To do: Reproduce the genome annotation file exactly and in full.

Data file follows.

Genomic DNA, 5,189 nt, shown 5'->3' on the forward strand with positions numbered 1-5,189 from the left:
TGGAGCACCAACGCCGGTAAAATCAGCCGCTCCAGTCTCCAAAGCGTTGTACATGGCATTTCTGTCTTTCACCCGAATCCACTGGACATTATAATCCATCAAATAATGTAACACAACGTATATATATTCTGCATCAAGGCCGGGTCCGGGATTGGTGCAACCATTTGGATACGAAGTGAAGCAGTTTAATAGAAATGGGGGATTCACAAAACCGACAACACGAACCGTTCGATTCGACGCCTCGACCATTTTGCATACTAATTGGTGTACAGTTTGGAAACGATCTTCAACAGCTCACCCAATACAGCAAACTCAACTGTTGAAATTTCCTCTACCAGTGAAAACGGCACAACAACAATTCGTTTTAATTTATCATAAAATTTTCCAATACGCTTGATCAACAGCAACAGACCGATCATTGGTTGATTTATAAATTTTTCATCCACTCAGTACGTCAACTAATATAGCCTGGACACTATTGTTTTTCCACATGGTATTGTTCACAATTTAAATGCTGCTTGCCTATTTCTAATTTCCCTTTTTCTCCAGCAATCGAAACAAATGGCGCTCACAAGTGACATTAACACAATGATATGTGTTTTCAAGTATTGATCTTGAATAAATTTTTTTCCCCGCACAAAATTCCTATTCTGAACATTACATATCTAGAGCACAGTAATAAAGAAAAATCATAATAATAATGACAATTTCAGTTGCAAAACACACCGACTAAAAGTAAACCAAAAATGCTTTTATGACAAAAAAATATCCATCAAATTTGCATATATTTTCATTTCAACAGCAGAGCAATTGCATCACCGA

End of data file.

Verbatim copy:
Genomic DNA, 5,189 nt, shown 5'->3' on the forward strand with positions numbered 1-5,189 from the left:
TGGAGCACCAACGCCGGTAAAATCAGCCGCTCCAGTCTCCAAAGCGTTGTACATGGCATTTCTGTCTTTCACCCGAATCCACTGGACATTATAATCCATCAAATAATGTAACACAACGTATATATATTCTGCATCAAGGCCGGGTCCGGGATTGGTGCAACCATTTGGATACGAAGTGAAGCAGTTTAATAGAAATGGGGGATTCACAAAACCGACAACACGAACCGTTCGATTCGACGCCTCGACCATTTTGCATACTAATTGGTGTACAGTTTGGAAACGATCTTCAACAGCTCACCCAATACAGCAAACTCAACTGTTGAAATTTCCTCTACCAGTGAAAACGGCACAACAACAATTCGTTTTAATTTATCATAAAATTTTCCAATACGCTTGATCAACAGCAACAGACCGATCATTGGTTGATTTATAAATTTTTCATCCACTCAGTACGTCAACTAATATAGCCTGGACACTATTGTTTTTCCACATGGTATTGTTCACAATTTAAATGCTGCTTGCCTATTTCTAATTTCCCTTTTTCTCCAGCAATCGAAACAAATGGCGCTCACAAGTGACATTAACACAATGATATGTGTTTTCAAGTATTGATCTTGAATAAATTTTTTTCCCCGCACAAAATTCCTATTCTGAACATTACATATCTAGAGCACAGTAATAAAGAAAAATCATAATAATAATGACAATTTCAGTTGCAAAACACACCGACTAAAAGTAAACCAAAAATGCTTTTATGACAAAAAAATATCCATCAAATTTGCATATATTTTCATTTCAACAGCAGAGCAATTGCATCACCGA